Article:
Which method of ketamine administration has the most benefits for the body’s absorption and effectiveness?
The bioavailability, or the rate at which the body can absorb a substance, varies depending on how the ketamine is administered. For instance, if it is delivered intravenously, it has a bioavailability of 100%, intramuscularly 90-93%, intranasally 25-50%, sublingually 15-25%, and orally 10% (Gorman, I., Nielson, E., & Paleos, C., 2021). When the dose is administered intramuscularly, the patient tends to feel an intense dissociation for 30-45 minutes with about a 60-90 minute time period to return to a clear state of mind. The sublingual, or oral method, usually has a period of 30-40 minutes of intense dissociation, accompanied by a 30-60-minute time frame to return to their original state (Gorman, I., Nielson, E., & Paleos, C., 2021). This process can vary depending on different factors of digestion. With the intravenous “all at once” method, the patient feels dissociation for 5-15 minutes and experiences about a 15-30 minute incremental return to their previous state. A benefit of using the IV method is that it can also be delivered gradually via the drip method. This has the advantage of being able to stop the infusion at any time (Gorman, I., Nielson, E., & Paleos, C., 2021).
How many treatments are typically required to experience optimal healing?
The recommended number of treatment sessions may vary depending on the patient and the desired results. If a patient is seeking a fundamental physiological and behavioral change, then the treatment plan will require multiple sessions prescribed by the practitioner. Repeated treatments during a short time span have been shown to elongate healing results by three to six months. Patients often notice a temporary relief from pain and suffering after only one session (Gorman, I., Nielson, E., & Paleos, C., 2021).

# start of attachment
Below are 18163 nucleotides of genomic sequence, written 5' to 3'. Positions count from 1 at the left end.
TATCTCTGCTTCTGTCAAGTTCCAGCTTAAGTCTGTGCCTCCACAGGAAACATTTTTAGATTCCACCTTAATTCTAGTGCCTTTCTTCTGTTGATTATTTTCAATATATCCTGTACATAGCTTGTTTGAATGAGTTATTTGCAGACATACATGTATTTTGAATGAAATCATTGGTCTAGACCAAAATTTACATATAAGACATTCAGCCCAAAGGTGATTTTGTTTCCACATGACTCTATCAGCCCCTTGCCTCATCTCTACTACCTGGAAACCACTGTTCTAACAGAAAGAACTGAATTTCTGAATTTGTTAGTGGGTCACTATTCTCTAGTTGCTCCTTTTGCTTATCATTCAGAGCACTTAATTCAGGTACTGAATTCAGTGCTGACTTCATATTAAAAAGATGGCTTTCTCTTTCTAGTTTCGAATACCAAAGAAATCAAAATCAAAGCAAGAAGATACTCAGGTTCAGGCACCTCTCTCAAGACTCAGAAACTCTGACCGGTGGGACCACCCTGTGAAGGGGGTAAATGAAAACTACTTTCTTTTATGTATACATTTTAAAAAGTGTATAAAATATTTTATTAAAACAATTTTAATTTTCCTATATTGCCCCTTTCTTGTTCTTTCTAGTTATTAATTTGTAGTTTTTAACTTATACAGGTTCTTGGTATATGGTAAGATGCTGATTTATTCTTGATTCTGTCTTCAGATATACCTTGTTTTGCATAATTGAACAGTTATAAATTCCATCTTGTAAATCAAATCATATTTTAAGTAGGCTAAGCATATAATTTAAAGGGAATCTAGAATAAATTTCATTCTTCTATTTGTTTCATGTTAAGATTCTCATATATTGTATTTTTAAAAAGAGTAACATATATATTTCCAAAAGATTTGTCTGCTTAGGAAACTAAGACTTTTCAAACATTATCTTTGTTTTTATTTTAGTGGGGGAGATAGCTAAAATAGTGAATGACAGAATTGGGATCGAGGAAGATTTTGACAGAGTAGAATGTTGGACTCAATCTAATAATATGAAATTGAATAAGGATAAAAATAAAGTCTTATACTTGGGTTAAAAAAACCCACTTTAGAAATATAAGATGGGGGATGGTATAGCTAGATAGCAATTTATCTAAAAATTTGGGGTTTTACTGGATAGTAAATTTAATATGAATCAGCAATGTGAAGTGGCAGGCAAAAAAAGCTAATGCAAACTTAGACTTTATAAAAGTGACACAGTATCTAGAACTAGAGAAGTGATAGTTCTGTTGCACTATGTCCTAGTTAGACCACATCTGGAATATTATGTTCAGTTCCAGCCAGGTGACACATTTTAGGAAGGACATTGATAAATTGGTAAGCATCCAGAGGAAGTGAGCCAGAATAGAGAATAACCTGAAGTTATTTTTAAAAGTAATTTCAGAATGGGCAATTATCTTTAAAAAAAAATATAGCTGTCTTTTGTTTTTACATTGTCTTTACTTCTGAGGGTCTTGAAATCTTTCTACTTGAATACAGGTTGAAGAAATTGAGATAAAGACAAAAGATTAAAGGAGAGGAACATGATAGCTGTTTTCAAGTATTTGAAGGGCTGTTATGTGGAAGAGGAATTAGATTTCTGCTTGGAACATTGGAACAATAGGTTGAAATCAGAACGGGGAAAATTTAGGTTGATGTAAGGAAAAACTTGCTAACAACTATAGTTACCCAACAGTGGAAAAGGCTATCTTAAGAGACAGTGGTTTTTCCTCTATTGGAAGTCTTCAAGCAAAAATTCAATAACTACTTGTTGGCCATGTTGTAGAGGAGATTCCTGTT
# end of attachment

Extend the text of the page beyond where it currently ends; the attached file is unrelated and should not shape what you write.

When seeking ketamine treatment for mental health, it is important to consider the environment, form of administration, and the desired outcome. Treatment plans and healing centers designed by practitioners offer a safe and controlled environment to experience the therapy. To achieve optimal healing, a treatment program should be followed and used in connection with psychotherapy.
Gorman, I., Nielson, E., & Paleos, C. (2021, December). Understanding Ketamine: Fluence Workshop Lecture Notes. Fluence: Understanding Ketamine.
Wavepaths. (2022, June 1). Music for ketamine therapy: What effect does it have? Wavepaths. Retrieved from https://wavepaths.com/blog/music-for-ketamine-therapy
MedCircle. (2022). Mental health videos. MedCircle. Retrieved from https://watch.medcircle.com/catalog